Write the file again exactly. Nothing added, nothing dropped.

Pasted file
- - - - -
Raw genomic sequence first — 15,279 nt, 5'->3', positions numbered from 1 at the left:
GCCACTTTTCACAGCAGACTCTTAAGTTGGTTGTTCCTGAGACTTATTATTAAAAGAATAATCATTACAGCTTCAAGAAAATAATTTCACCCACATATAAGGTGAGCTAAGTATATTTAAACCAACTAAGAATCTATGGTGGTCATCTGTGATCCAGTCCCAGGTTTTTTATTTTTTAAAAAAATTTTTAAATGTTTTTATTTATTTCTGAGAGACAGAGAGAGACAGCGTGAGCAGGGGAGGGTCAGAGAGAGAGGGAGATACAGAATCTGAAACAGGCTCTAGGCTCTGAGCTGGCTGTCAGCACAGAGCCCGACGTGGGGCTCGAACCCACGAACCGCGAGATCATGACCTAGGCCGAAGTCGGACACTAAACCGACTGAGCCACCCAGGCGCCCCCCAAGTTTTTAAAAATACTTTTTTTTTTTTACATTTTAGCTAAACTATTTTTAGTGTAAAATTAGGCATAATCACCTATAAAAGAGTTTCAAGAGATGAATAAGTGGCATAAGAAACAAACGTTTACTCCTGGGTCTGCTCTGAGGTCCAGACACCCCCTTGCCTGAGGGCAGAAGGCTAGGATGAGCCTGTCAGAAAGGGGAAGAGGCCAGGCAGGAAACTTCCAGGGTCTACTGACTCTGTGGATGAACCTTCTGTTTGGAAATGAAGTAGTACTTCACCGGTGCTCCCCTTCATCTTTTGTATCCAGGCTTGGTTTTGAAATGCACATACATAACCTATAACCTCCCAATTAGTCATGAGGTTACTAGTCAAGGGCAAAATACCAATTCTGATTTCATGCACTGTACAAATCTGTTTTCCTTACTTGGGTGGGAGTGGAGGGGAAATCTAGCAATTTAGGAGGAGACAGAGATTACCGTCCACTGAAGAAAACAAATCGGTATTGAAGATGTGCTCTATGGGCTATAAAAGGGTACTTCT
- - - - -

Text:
Raw genomic sequence first — 15,279 nt, 5'->3', positions numbered from 1 at the left:
GCCACTTTTCACAGCAGACTCTTAAGTTGGTTGTTCCTGAGACTTATTATTAAAAGAATAATCATTACAGCTTCAAGAAAATAATTTCACCCACATATAAGGTGAGCTAAGTATATTTAAACCAACTAAGAATCTATGGTGGTCATCTGTGATCCAGTCCCAGGTTTTTTATTTTTTAAAAAAATTTTTAAATGTTTTTATTTATTTCTGAGAGACAGAGAGAGACAGCGTGAGCAGGGGAGGGTCAGAGAGAGAGGGAGATACAGAATCTGAAACAGGCTCTAGGCTCTGAGCTGGCTGTCAGCACAGAGCCCGACGTGGGGCTCGAACCCACGAACCGCGAGATCATGACCTAGGCCGAAGTCGGACACTAAACCGACTGAGCCACCCAGGCGCCCCCCAAGTTTTTAAAAATACTTTTTTTTTTTTACATTTTAGCTAAACTATTTTTAGTGTAAAATTAGGCATAATCACCTATAAAAGAGTTTCAAGAGATGAATAAGTGGCATAAGAAACAAACGTTTACTCCTGGGTCTGCTCTGAGGTCCAGACACCCCCTTGCCTGAGGGCAGAAGGCTAGGATGAGCCTGTCAGAAAGGGGAAGAGGCCAGGCAGGAAACTTCCAGGGTCTACTGACTCTGTGGATGAACCTTCTGTTTGGAAATGAAGTAGTACTTCACCGGTGCTCCCCTTCATCTTTTGTATCCAGGCTTGGTTTTGAAATGCACATACATAACCTATAACCTCCCAATTAGTCATGAGGTTACTAGTCAAGGGCAAAATACCAATTCTGATTTCATGCACTGTACAAATCTGTTTTCCTTACTTGGGTGGGAGTGGAGGGGAAATCTAGCAATTTAGGAGGAGACAGAGATTACCGTCCACTGAAGAAAACAAATCGGTATTGAAGATGTGCTCTATGGGCTATAAAAGGGTACTTCT